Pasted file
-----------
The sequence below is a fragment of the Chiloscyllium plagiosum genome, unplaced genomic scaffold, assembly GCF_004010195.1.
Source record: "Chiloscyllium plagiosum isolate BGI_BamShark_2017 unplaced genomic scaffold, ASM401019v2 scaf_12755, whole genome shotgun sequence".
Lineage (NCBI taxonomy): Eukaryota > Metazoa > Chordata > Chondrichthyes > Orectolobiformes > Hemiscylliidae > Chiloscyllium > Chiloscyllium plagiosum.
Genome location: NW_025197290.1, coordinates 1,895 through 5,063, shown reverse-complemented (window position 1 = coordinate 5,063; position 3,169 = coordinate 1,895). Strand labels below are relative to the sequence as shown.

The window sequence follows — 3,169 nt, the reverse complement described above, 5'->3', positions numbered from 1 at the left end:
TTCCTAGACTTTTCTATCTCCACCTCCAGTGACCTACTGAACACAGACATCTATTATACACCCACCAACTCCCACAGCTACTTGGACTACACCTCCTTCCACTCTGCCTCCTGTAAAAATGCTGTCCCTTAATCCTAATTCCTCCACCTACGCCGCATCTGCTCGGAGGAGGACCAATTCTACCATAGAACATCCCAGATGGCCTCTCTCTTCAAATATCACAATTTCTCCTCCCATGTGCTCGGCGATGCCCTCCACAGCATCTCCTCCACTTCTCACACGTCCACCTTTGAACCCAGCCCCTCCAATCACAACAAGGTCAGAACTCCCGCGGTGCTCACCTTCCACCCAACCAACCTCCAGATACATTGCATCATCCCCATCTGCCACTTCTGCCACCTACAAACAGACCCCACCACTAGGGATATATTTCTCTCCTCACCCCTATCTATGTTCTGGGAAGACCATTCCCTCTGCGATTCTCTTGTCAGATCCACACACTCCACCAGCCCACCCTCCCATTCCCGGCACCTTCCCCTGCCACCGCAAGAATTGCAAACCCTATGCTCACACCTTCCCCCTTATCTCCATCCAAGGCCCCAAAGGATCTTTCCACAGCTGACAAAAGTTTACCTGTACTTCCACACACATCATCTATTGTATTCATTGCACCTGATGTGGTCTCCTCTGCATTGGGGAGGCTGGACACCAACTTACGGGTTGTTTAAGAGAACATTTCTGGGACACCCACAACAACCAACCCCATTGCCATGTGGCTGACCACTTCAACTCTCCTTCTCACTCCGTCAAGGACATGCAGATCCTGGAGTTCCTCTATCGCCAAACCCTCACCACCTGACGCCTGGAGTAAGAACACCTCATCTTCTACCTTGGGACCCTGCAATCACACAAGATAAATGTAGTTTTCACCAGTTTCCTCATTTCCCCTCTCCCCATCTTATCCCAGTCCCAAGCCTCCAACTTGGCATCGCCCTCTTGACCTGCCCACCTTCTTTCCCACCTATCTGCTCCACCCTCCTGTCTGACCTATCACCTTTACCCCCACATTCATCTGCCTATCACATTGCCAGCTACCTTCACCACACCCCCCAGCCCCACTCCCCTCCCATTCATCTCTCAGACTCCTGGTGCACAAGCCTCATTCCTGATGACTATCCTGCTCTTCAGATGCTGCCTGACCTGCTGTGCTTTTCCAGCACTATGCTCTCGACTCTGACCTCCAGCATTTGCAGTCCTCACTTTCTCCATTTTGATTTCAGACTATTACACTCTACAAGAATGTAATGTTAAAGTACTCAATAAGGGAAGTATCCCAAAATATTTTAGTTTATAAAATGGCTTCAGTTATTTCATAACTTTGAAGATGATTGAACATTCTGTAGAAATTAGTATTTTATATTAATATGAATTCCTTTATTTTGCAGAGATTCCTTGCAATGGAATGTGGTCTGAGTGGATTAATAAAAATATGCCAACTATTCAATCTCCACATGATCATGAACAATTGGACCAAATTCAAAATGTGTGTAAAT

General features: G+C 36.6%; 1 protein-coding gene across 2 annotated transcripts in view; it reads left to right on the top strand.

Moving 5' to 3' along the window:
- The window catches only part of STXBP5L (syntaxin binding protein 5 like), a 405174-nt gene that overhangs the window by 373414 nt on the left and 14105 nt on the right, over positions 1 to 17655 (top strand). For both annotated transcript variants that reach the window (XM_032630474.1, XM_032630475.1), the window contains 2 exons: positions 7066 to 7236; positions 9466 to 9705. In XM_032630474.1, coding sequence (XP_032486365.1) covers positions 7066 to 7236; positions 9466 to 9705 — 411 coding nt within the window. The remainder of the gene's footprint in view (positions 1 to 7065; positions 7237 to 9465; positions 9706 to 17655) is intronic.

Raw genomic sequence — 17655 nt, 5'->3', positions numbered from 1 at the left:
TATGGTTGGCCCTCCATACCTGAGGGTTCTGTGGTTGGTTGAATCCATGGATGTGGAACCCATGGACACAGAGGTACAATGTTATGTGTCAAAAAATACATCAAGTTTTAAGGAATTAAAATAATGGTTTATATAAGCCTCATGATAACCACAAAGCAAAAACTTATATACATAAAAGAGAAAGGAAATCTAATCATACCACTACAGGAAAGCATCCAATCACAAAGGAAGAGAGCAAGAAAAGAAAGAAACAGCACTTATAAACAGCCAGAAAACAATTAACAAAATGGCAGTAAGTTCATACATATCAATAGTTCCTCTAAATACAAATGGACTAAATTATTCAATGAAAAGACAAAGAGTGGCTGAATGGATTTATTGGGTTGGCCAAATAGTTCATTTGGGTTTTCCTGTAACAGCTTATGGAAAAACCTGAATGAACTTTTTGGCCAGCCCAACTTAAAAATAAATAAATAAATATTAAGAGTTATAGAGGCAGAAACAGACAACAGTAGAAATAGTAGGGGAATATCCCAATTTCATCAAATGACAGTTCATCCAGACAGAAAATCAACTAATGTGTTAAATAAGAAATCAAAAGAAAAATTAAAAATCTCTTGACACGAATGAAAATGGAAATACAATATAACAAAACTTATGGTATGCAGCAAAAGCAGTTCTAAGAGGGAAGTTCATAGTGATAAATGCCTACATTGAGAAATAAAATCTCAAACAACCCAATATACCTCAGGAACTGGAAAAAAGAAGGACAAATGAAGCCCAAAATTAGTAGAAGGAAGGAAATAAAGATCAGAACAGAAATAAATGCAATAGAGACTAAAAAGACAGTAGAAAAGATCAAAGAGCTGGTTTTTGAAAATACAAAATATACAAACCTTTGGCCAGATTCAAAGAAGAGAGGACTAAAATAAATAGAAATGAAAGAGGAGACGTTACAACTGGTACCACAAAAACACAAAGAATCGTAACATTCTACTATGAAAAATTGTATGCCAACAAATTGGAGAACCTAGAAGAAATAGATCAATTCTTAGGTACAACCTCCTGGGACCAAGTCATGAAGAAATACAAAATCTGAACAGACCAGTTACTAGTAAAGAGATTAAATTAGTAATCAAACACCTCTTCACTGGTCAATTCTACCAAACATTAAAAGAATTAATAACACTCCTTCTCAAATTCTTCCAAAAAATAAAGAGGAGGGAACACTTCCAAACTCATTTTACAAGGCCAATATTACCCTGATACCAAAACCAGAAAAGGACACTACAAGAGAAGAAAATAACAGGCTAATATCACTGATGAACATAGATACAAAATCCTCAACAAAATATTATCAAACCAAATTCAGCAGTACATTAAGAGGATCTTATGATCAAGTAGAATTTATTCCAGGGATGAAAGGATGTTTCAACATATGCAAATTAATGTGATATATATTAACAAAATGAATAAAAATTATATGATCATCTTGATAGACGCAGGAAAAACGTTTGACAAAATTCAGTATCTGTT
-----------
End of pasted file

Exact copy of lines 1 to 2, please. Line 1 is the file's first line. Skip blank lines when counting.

The sequence below is a fragment of the Chiloscyllium plagiosum genome, unplaced genomic scaffold, assembly GCF_004010195.1.
Source record: "Chiloscyllium plagiosum isolate BGI_BamShark_2017 unplaced genomic scaffold, ASM401019v2 scaf_12755, whole genome shotgun sequence".